Connecting Alaska to the World And the World to Alaska
Play Live Radio
Next Up:
0:00 0:00
Available On Air Stations

Well Testing for Dumped Chemicals Planned at Salcha/Harding Lake


Well testing is planned for properties in the Harding Lake and Salcha areas, near where a large volume of liquid firefighting foam residue was dumped this spring.  The chemical residue was from testing of firefighting systems at Eielson Air Force Base, and a local contractor: Rolling Stone Inc., had an approved plan to properly dispose of it, but instead, an

estimated 33,000 gallons of a 2% foam solution were dumped on the ground at two company-owned gravel pits off the Richardson Highway. US Army Corps of Engineers spokesperson John Budnik says the possibility of groundwater contamination has prompted a testing plan.

"Tests of private, drinking-water wells within a quarter mile of the improper disposal locations, as well as two public wells, will be tested next week, near the community."

Budnik says one of the public wells is at the Knotty Shop (a gift shop) and the other is the Salcha Community well. He says a survey will determine how many of the 35 private properties have wells to be tested. Budnik says it’s unclear when well test results will be available.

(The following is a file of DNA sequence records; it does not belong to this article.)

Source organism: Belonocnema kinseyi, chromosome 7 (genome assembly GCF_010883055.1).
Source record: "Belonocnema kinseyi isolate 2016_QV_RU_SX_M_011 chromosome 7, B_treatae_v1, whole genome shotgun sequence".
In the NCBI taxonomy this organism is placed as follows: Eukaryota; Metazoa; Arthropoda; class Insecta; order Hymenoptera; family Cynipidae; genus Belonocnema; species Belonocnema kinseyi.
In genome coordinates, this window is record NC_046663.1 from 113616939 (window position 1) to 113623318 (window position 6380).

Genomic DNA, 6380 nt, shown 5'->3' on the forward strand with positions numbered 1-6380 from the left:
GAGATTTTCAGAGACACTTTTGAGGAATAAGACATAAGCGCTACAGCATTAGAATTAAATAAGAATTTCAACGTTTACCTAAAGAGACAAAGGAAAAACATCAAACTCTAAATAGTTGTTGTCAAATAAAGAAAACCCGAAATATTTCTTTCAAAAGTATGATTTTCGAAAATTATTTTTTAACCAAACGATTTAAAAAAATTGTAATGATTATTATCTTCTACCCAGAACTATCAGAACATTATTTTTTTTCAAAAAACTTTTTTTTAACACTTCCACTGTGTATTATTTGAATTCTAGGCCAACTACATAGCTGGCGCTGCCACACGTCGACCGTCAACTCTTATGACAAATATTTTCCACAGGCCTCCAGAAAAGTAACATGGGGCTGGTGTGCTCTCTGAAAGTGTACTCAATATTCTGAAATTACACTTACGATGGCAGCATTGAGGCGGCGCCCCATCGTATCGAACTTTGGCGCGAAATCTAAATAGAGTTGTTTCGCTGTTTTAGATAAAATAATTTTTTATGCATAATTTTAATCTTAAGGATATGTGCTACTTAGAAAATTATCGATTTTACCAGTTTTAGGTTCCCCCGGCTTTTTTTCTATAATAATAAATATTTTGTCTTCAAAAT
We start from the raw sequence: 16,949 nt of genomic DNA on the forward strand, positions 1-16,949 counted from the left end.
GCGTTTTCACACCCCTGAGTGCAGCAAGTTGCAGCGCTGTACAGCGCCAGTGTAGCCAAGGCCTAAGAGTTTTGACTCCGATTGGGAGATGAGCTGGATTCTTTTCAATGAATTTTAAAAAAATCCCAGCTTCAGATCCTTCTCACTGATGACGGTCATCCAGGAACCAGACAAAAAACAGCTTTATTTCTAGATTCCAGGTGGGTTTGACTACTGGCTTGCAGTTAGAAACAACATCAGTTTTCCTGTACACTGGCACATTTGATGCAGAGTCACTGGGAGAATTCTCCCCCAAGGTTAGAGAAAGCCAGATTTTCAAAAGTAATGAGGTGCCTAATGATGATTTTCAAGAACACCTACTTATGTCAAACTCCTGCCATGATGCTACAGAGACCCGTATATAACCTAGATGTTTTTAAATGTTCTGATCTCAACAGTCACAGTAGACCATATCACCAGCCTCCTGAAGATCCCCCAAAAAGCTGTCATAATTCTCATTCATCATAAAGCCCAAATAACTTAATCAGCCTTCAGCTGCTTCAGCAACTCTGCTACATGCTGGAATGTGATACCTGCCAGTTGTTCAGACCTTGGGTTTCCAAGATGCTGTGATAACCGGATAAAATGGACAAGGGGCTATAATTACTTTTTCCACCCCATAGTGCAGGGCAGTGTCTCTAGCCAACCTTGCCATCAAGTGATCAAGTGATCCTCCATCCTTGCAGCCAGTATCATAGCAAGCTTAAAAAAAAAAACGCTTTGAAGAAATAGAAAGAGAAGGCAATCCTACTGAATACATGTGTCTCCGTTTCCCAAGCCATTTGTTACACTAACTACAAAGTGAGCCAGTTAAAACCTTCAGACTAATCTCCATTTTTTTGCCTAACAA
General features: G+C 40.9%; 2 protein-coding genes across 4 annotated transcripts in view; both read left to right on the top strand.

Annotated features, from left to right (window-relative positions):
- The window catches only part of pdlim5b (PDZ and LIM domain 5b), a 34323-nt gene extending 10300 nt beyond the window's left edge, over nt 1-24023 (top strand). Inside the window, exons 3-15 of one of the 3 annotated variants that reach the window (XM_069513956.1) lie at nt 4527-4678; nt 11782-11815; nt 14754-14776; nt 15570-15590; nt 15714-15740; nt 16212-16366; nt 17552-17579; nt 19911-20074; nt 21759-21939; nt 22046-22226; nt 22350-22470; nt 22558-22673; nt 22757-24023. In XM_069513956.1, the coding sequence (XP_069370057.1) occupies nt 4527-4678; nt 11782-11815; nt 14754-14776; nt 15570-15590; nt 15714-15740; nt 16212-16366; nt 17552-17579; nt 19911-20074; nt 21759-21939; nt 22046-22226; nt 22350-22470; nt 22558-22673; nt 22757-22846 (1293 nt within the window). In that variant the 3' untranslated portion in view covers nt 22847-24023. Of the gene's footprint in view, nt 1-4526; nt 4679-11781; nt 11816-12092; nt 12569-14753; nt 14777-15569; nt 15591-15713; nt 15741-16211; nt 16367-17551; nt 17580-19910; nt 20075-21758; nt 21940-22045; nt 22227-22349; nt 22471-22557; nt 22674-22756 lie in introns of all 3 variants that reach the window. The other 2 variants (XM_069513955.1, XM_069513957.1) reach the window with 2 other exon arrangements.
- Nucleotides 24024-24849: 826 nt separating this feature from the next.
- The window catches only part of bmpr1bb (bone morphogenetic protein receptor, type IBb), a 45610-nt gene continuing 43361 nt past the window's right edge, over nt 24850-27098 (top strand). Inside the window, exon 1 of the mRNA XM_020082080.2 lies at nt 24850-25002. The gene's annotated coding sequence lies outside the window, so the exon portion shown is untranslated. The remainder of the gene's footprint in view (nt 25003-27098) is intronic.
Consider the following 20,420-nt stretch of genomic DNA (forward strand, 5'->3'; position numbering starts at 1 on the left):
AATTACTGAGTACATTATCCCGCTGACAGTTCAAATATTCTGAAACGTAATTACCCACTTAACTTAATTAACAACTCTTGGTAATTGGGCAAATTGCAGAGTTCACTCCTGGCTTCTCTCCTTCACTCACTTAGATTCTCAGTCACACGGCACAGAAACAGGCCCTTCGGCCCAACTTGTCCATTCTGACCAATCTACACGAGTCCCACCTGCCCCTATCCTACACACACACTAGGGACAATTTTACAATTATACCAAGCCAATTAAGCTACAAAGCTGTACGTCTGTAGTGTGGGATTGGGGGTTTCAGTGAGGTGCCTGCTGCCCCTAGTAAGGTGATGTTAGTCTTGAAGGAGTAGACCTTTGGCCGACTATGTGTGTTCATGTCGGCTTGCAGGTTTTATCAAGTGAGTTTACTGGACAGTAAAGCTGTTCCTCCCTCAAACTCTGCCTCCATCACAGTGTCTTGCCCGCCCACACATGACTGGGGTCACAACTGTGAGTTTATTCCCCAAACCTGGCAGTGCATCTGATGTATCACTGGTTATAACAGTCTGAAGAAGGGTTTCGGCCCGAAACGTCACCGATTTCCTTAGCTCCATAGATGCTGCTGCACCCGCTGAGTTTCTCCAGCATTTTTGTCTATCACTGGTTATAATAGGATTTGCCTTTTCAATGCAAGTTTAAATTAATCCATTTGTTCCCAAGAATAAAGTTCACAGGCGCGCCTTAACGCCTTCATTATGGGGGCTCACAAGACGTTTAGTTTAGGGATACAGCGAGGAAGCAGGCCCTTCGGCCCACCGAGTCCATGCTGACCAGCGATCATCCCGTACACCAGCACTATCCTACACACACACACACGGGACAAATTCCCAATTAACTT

"Sampling can take time, and the information-gathering portion of this, as well as the actual collection of the samples. But we are looking for a week's turnaround, once we've done the tests."

In the meantime, it remains unclear if there is any health or environmental threat. Alaska Department of Environmental Conservation on scene coordinator Sarah Moore says the foam does not contain PFAS, and no drinking water advisory has been issued. Moore says totes containing additional volumes of the high expanding foam waste, at the gravel pits, have raised questions. 

"We know that the totes still contain product, and they appear to be re-used totes -- they have some labels suggesting that other materirals were in them before this high-expansion foam waste. One of the questions we hope to answer from the samples taken from the totes is what else is in them."

The DEC, the Army Corps and Air Force are investigating the dumping case to determine who’s responsible, and why the approved foam disposal plan was deviated from.

Dan has been in public radio news in Alaska since 1993. He’s worked as a reporter, newscaster and talk show host at stations in McGrath, Valdez and Fairbanks. Dan’s experience includes coverage of a wide range of topics, from wolf control to the Trans-Alaska Pipeline and dog mushing.